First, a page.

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Stages of Breast Cancer - The TNM System

Staging Affects Treatment Options

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Updated June 26, 2014

If you've had a breast biopsy, lumpectomy, or mastectomy done and gotten back the results from the pathology lab, you will want to understand what the staging part of the report means to you. Staging is related to treatment options and survival rates.

One of the first questions you may ask is, "Has the cancer spread beyond the tumor, or is it all in one place?" Right now, there is not one simple test that gives you the answer to that question. But there is a system of categorizing cancer into stages, based on three factors. The staging system most widely used is the TNM system.

  • T is used for Tumor Size. In the image (mammogram or ultrasound) of the tumor, the radiologist can make a measurement of the tumor's size. Sometime this is hard to do, depending on the angle of the tumor in relation to the image film, or if the tumor is deep inside the breast. A tumor has indistinct, or irregular outer edges, sometimes called a spiculated shape. They aren't always round, and they can be longer than they are wide. The most accurate way to get the size of a tumor is to surgically remove all of it, and then measure it. Tumor Size is divided into four classes: T-1 is from 0 - 2 centimeters, T-2 is from 2 - 5 cm, T-3 is greater than 5cm, and T-4 is a tumor of any size that has broken through (ulcerated) the skin, or is attached to the chest wall.

  • N is used for Lymph Node status. Since cancer can travel through your body in your lymph system, it is important to have your lymph nodes that are nearest the tumor tested for cancer and micro-metastasis. There are two ways to check the lymph nodes: by touch, and by surgery. If your lymph nodes are checked by touch, your surgeon will palpate (feel) the skin just above the lymph nodes, and rate them. If the surgeon cannot feel any swollen nodes, the rating is N-0, if the surgeon can feel some swelling and thinks the nodes are negative (not cancerous) the rating is N-1a, and if the nodes are swollen and appear positive (cancerous) the rating is N-1b. If the lymph nodes feel like they are quite swollen and bunched together (rather lumpy), they are rated N-2, or if they are near the collarbone, they are rated N-3. The second way to evaluate lymph nodes is with a sentinel node biopsy.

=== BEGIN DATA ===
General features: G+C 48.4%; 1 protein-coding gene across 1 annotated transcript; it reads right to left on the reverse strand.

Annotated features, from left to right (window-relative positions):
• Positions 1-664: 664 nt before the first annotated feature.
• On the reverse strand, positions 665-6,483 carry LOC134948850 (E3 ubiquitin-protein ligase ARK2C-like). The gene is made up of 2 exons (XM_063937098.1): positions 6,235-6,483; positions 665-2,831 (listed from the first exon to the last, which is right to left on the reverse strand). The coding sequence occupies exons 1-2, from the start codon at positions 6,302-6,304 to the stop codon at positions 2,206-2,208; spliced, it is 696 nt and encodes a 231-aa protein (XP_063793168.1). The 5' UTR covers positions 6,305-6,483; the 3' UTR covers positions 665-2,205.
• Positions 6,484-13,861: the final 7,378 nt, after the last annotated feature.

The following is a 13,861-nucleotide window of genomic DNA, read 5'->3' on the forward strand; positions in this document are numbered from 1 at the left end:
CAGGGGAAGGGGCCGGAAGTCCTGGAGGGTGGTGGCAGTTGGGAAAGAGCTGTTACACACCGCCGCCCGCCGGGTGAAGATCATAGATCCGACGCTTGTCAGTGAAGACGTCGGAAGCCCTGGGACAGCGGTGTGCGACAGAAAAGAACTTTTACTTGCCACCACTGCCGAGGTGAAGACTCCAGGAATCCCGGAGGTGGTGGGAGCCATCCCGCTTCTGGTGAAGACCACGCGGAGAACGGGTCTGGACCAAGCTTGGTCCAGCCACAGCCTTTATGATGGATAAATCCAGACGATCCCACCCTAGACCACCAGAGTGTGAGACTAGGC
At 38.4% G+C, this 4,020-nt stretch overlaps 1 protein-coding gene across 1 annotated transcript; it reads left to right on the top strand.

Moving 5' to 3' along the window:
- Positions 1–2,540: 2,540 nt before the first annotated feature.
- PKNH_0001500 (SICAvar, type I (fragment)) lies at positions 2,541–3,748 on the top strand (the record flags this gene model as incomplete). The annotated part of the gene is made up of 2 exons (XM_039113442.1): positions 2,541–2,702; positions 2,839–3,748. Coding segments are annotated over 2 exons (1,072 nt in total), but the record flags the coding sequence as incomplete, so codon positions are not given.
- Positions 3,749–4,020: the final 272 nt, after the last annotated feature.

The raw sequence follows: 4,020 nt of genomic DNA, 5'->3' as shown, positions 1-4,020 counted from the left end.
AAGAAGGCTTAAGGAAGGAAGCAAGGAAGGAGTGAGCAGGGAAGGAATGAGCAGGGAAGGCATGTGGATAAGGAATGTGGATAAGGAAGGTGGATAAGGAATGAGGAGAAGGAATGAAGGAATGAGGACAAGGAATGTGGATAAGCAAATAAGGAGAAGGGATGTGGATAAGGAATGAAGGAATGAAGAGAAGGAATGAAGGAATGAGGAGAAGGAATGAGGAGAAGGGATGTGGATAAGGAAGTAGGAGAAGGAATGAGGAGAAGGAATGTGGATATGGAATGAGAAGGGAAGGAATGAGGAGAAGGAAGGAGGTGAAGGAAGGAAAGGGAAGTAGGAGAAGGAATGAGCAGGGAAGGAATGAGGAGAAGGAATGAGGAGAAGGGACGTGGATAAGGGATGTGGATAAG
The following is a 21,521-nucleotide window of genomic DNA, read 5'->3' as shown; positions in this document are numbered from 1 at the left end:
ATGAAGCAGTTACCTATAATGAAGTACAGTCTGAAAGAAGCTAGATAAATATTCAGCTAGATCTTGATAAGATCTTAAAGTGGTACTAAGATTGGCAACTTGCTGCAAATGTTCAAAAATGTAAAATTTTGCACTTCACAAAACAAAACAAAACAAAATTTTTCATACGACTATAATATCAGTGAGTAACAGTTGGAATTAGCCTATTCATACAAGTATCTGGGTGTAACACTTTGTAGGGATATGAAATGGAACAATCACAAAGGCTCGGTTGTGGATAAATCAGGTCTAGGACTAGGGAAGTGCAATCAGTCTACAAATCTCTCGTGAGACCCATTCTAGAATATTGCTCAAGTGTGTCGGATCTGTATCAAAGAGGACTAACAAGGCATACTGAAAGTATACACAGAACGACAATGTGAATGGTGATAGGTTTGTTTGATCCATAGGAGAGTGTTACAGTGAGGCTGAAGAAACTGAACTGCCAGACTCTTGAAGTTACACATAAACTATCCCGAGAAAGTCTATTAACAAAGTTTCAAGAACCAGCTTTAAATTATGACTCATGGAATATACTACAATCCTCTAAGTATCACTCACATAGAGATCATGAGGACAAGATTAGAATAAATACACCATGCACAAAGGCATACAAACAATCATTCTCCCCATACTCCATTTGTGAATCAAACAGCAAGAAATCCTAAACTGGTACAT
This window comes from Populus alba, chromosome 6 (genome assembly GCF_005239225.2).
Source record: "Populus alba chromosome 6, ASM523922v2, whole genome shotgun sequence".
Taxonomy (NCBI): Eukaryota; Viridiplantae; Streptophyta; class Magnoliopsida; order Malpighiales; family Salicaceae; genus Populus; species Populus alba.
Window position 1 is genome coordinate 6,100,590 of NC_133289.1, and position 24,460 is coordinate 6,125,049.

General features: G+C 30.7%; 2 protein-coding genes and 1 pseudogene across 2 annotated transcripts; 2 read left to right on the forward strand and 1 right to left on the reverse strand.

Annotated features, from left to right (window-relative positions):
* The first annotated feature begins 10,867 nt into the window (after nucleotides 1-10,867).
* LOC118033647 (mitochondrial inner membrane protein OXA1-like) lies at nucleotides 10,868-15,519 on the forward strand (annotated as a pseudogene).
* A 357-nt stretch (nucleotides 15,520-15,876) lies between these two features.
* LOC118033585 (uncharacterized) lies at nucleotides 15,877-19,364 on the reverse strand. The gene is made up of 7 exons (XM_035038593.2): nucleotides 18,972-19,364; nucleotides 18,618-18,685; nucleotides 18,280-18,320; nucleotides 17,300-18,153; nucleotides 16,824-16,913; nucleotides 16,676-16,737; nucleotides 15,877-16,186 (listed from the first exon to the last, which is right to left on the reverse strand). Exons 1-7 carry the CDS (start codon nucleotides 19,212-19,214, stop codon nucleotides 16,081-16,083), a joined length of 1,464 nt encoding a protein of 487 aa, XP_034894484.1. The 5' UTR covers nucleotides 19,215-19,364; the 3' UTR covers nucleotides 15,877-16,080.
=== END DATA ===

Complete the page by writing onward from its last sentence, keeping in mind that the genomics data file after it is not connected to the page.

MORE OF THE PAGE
• M is used for Metastasis. Metastasis affects the stage of cancer. If a sample of the nodes have been surgically removed and tested, and are clear of cancer, they are rated M-0, but if they have cancer cells or micrometastasis in them, they are rated M-1. This tells you that the tumor has shed cells beyond its original location, and that cancer may be in other parts of the body.

How does all this relate to staging? Read more on page 2.
See a comparison table showing the relationship between TNM and Stages

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